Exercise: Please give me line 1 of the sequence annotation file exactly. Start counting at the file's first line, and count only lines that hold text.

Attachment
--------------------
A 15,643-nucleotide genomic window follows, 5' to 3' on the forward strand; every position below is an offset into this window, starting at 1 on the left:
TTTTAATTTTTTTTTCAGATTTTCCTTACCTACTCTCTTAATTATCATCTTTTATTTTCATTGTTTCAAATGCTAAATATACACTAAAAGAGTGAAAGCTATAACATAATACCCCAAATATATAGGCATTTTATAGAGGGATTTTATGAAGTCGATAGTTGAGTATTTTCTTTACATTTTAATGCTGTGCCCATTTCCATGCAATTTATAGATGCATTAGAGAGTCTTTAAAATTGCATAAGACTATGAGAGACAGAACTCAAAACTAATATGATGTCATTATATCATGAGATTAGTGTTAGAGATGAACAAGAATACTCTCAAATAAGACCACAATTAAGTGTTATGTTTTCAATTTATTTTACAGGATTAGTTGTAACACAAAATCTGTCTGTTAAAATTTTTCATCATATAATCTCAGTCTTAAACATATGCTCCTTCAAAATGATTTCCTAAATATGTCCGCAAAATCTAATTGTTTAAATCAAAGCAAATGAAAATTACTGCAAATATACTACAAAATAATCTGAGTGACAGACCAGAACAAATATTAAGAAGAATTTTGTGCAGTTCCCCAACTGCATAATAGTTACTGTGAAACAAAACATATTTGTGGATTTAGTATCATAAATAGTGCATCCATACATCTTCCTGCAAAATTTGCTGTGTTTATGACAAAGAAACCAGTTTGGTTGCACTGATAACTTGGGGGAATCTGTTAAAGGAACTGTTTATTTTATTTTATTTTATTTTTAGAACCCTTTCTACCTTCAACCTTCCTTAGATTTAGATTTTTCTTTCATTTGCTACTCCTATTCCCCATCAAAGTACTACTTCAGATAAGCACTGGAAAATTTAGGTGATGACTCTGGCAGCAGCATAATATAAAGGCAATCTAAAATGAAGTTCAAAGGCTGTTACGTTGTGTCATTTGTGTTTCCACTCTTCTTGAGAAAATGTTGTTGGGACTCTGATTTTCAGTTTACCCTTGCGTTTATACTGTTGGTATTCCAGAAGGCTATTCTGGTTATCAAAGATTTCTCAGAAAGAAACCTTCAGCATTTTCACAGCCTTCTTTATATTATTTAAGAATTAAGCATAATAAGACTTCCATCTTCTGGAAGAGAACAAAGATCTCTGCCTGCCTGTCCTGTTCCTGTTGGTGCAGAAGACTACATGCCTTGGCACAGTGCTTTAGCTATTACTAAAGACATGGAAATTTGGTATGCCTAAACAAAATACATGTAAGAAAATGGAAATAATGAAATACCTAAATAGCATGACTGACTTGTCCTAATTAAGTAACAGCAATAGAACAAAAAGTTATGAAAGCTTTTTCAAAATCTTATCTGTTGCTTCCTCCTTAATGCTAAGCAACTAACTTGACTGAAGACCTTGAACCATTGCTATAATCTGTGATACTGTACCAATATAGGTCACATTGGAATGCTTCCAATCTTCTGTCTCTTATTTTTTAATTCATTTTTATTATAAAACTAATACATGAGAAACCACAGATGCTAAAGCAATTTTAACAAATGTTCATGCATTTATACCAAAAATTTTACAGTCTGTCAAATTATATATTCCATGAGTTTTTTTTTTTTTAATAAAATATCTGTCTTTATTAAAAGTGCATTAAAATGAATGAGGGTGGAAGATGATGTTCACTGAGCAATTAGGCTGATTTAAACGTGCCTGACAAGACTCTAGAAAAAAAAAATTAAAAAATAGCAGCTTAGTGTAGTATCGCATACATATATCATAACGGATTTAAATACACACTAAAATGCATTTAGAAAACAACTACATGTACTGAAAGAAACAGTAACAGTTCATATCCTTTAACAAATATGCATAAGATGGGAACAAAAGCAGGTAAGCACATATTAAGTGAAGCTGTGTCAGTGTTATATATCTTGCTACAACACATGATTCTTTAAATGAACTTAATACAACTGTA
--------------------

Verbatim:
A 15,643-nucleotide genomic window follows, 5' to 3' on the forward strand; every position below is an offset into this window, starting at 1 on the left: